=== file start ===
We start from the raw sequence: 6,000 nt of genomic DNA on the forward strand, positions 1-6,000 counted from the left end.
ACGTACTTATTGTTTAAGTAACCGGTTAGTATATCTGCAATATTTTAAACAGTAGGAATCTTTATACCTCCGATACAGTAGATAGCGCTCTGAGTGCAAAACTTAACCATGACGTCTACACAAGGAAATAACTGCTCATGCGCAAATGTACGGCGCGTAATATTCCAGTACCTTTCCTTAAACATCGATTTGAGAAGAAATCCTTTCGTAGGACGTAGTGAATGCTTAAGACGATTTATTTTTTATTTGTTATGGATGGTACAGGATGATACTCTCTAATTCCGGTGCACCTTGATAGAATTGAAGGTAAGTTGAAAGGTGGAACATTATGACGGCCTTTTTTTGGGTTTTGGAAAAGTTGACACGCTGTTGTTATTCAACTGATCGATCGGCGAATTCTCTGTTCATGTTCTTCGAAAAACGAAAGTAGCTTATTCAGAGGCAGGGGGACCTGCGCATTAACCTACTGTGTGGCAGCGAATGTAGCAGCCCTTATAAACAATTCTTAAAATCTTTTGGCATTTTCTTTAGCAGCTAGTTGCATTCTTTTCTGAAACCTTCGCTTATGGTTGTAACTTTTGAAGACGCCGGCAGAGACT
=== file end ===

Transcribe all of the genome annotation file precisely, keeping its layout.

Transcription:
We start from the raw sequence: 6,000 nt of genomic DNA on the forward strand, positions 1-6,000 counted from the left end.
ACGTACTTATTGTTTAAGTAACCGGTTAGTATATCTGCAATATTTTAAACAGTAGGAATCTTTATACCTCCGATACAGTAGATAGCGCTCTGAGTGCAAAACTTAACCATGACGTCTACACAAGGAAATAACTGCTCATGCGCAAATGTACGGCGCGTAATATTCCAGTACCTTTCCTTAAACATCGATTTGAGAAGAAATCCTTTCGTAGGACGTAGTGAATGCTTAAGACGATTTATTTTTTATTTGTTATGGATGGTACAGGATGATACTCTCTAATTCCGGTGCACCTTGATAGAATTGAAGGTAAGTTGAAAGGTGGAACATTATGACGGCCTTTTTTTGGGTTTTGGAAAAGTTGACACGCTGTTGTTATTCAACTGATCGATCGGCGAATTCTCTGTTCATGTTCTTCGAAAAACGAAAGTAGCTTATTCAGAGGCAGGGGGACCTGCGCATTAACCTACTGTGTGGCAGCGAATGTAGCAGCCCTTATAAACAATTCTTAAAATCTTTTGGCATTTTCTTTAGCAGCTAGTTGCATTCTTTTCTGAAACCTTCGCTTATGGTTGTAACTTTTGAAGACGCCGGCAGAGACT